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Abu Dhabi, UAEThursday 15 November 2018

Jordan says no decision yet on reopening border with Syria

Opening of Nassib crossing hinges on 'when we ensure our interests and our security', foreign minister says

Jordanian Foreign Minister Ayman Safadi speaks during a press conference with his French counterpart in Amman on August 2, 2018. AFP
Jordanian Foreign Minister Ayman Safadi speaks during a press conference with his French counterpart in Amman on August 2, 2018. AFP

Jordan will reopen its border with Syria only when it is ready, Foreign Minister Ayman Safadi said, in a signal that Amman could delay a decision that would boost President Bashar Al Assad.

Billions of dollars in annual trade with Europe and the Gulf moved through the Syrian-Jordanian Nassib crossing until the Syrian civil war broke out in 2011. It was captured by rebels in 2015 and its closure hurt the economy of Syria and neighbouring states.

Damascus said this week the road was ready for use but Mr Safadi said he had received no request to reopen it.

"We will deal with the request with all positiveness that serves our interests," he told a news conference with visiting French Foreign Minster Jean-Yves Le Drian on Thursday. "Matters have to stabilise."

Mr Safadi said he discussed reopening the crossing with Moscow. The crossing's recapture by Syrian forces was a central goal of a campaign launched last June by the government and Russian forces to regain control of rebel-held parts of the south-west.

Russia is a crucial backer of Mr Al Assad and Russian bombing was central to a campaign that forced the mainstream Free Syrian Army (FSA) rebels once backed by Jordan and Mr Al Assad's Western and Arab foes to surrender.

"Jordan in principle wants open borders with all its neighbours. But when and how, this will depend on when we ensure our interests and our security," Mr Safadi said.

Jordan is a US ally but Moscow wanted Amman to persuade rebels before it was retaken by government forces last month to cede control of the crossing to consolidate an accord between US President Donald Trump and Russian President Vladimir Putin last year to set up a de-escalation zone.

Washington's decision not to intervene during the south-west campaign wrecked the accord and gave the Russians the green light to crush rebels in the south-west, diplomats say.

They say Amman now wants Russian guarantees to help restore stability in the sensitive southern border area where officials say a spillover of violence and radicalism poses a threat.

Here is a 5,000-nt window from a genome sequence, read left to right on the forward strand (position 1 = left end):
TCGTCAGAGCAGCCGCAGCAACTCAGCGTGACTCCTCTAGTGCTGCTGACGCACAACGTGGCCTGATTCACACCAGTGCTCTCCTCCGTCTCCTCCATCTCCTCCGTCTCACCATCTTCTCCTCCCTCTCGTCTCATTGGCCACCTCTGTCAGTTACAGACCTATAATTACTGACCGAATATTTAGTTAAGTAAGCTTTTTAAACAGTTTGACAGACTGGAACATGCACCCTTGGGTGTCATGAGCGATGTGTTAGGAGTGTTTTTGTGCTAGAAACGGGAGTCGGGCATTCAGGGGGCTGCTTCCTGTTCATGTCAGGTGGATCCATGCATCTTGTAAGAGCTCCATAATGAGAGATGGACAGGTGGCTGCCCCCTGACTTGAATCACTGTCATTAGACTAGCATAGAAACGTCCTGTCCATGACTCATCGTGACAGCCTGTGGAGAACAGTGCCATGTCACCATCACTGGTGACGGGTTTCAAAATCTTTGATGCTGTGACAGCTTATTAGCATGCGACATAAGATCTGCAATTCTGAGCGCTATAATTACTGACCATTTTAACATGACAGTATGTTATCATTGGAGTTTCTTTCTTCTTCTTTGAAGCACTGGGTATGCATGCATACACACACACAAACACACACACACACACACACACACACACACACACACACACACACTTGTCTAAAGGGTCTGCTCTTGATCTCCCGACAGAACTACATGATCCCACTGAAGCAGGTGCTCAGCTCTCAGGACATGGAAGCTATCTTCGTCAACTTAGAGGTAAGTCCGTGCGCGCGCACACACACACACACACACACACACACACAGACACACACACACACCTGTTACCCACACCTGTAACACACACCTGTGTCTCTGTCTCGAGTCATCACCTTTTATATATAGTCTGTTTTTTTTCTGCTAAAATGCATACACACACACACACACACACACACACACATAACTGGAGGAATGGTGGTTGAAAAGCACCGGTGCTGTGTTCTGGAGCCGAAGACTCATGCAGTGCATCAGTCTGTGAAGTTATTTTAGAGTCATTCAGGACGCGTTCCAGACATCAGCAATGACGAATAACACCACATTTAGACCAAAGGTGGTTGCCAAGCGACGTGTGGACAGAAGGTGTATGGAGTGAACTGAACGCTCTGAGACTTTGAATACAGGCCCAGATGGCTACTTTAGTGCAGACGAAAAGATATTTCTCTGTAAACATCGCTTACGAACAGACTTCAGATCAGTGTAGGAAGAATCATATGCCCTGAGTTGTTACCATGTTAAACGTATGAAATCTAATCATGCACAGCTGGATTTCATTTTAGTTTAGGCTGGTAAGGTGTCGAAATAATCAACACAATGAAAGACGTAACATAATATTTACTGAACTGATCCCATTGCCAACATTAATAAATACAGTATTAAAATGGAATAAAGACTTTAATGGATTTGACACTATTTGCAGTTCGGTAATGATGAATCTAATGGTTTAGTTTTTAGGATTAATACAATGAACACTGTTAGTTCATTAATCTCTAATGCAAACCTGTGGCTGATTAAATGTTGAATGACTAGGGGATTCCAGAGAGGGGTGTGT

Before reopening the crossing, it also wants Russian military police to play a bigger role in protecting displaced civilians who want to return to areas recently won back by Syria's army and to repel a threat from Iranian militias.

"For Russia and the regime opening the crossing will deliver a big psychological boost. They want to show everything is now quickly being normalised and the war is nearing its end," said a diplomatic source familiar with the discussions.

Syria's army has recovered control of most of the country, helped by Iranian-backed militias and Russian air strikes.

This year, they defeated insurgents in the last remaining enclaves near the cities of Homs and Damascus, swept through the south-west and regained the border with Israel and Jordan.

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Meanwhile, the Jordanian army said it killed several ISIS militants who approached its border as they fled a Syrian offensive that drove them out of their enclave in the south-west.

Army units had used "all types of weapons" to shell a group of militants who had come close to its side of the Yarmouk Valley in clashes that lasted nearly 24 hours from Tuesday to Wednesday afternoon, an army source said.

"We applied rules of engagement and members of the Daesh gang were forced to retreat inside Syria and some of their members were killed," the source told state news agency Petra.

After weeks of intensive Russian-backed bombing, the Syrian army seized the lush agricultural territory where the Yarmouk River flows that was once controlled by a group affiliated to ISIS known as the Khaled Bin Walid Army.

Jordan, alongside other Western and Arab backers, had supplied FSA rebels with weapons and logistical support to defeat the militants until the rebels themselves were defeated by the Syrian army last month and lost ground.

A Jordanian army source said the militants who fled from the border were then chased by the Syrian army conducting operations in the area to drive them out of their last hideouts.

After the capture of the area, there are dozens of militants from an estimated 1,000 to 1,500 fighters who once controlled the area who are believed to be now hiding in a rugged terrain that separates the borders of the two countries near the Yarmouk Basin, the source said.